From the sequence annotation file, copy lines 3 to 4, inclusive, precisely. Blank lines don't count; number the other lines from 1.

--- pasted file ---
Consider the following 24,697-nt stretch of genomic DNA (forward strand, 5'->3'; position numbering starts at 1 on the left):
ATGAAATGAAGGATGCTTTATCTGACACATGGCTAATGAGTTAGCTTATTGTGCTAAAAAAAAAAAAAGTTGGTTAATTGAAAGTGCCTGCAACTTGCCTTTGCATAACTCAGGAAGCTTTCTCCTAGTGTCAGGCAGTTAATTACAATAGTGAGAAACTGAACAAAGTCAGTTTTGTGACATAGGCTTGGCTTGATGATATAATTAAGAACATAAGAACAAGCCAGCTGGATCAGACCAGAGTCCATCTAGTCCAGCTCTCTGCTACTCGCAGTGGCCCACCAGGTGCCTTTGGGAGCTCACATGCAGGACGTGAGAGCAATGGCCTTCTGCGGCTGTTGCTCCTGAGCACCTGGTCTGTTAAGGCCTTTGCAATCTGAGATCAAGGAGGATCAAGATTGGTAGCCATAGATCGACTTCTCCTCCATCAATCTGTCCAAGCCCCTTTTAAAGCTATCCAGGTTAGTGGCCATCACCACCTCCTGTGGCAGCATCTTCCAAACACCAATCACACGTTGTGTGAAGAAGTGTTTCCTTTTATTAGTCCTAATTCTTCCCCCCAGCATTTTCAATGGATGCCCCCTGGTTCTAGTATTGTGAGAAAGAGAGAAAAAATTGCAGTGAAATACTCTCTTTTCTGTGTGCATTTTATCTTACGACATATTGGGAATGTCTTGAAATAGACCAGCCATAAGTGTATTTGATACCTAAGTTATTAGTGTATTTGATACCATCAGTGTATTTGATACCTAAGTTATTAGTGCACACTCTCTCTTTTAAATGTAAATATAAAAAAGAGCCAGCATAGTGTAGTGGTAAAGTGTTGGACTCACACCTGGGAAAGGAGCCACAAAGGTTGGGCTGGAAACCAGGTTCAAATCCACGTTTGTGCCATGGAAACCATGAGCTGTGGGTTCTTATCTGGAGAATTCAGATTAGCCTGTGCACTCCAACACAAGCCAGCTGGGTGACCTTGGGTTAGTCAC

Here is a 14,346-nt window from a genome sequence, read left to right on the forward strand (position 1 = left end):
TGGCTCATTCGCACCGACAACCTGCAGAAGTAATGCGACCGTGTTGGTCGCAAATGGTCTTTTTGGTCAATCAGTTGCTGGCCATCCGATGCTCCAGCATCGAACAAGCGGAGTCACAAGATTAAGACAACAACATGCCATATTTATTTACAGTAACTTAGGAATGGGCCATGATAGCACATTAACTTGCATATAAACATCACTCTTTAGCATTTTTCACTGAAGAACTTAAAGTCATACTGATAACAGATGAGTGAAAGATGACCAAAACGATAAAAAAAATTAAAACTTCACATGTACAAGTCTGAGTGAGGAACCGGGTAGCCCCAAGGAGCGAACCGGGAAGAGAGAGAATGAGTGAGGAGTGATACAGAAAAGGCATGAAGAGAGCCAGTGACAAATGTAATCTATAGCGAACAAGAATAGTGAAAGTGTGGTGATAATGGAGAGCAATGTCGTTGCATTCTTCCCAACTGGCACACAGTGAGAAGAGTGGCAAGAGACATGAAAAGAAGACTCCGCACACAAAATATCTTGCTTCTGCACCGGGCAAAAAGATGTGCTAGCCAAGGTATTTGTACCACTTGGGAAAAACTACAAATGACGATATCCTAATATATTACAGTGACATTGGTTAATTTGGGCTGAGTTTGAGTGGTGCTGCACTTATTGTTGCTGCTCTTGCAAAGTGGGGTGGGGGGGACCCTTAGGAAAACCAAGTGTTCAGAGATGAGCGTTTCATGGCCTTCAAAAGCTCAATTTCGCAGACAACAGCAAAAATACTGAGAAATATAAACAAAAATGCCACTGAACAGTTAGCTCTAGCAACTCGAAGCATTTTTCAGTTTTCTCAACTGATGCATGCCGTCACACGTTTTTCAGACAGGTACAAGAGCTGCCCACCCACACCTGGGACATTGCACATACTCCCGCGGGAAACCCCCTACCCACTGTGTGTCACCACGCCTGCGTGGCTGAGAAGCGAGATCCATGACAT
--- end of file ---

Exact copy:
Here is a 14,346-nt window from a genome sequence, read left to right on the forward strand (position 1 = left end):
TGGCTCATTCGCACCGACAACCTGCAGAAGTAATGCGACCGTGTTGGTCGCAAATGGTCTTTTTGGTCAATCAGTTGCTGGCCATCCGATGCTCCAGCATCGAACAAGCGGAGTCACAAGATTAAGACAACAACATGCCATATTTATTTACAGTAACTTAGGAATGGGCCATGATAGCACATTAACTTGCATATAAACATCACTCTTTAGCATTTTTCACTGAAGAACTTAAAGTCATACTGATAACAGATGAGTGAAAGATGACCAAAACGATAAAAAAAATTAAAACTTCACATGTACAAGTCTGAGTGAGGAACCGGGTAGCCCCAAGGAGCGAACCGGGAAGAGAGAGAATGAGTGAGGAGTGATACAGAAAAGGCATGAAGAGAGCCAGTGACAAATGTAATCTATAGCGAACAAGAATAGTGAAAGTGTGGTGATAATGGAGAGCAATGTCGTTGCATTCTTCCCAACTGGCACACAGTGAGAAGAGTGGCAAGAGACATGAAAAGAAGACTCCGCACACAAAATATCTTGCTTCTGCACCGGGCAAAAAGATGTGCTAGCCAAGGTATTTGTACCACTTGGGAAAAACTACAAATGACGATATCCTAATATATTACAGTGACATTGGTTAATTTGGGCTGAGTTTGAGTGGTGCTGCACTTATTGTTGCTGCTCTTGCAAAGTGGGGTGGGGGGGACCCTTAGGAAAACCAAGTGTTCAGAGATGAGCGTTTCATGGCCTTCAAAAGCTCAATTTCGCAGACAACAGCAAAAATACTGAGAAATATAAACAAAAATGCCACTGAACAGTTAGCTCTAGCAACTCGAAGCATTTTTCAGTTTTCTCAACTGATGCATGCCGTCACACGTTTTTCAGACAGGTACAAGAGCTGCCCACCCACACCTGGGACATTGCACATACTCCCGCGGGAAACCCCCTACCCACTGTGTGTCACCACGCCTGCGTGGCTGAGAAGCGAGATCCATGACAT